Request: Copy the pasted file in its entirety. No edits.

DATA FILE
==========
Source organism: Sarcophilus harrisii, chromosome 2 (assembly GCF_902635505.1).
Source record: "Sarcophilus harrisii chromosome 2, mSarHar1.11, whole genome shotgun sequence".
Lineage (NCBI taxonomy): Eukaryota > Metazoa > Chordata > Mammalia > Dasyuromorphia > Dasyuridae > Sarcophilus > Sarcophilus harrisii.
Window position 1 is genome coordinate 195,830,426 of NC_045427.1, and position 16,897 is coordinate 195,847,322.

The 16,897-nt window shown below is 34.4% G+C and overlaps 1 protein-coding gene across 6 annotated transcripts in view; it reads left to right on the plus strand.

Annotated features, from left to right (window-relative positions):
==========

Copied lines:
Source organism: Sarcophilus harrisii, chromosome 2 (assembly GCF_902635505.1).
Source record: "Sarcophilus harrisii chromosome 2, mSarHar1.11, whole genome shotgun sequence".
Lineage (NCBI taxonomy): Eukaryota > Metazoa > Chordata > Mammalia > Dasyuromorphia > Dasyuridae > Sarcophilus > Sarcophilus harrisii.
Window position 1 is genome coordinate 195,830,426 of NC_045427.1, and position 16,897 is coordinate 195,847,322.

The 16,897-nt window shown below is 34.4% G+C and overlaps 1 protein-coding gene across 6 annotated transcripts in view; it reads left to right on the plus strand.

Annotated features, from left to right (window-relative positions):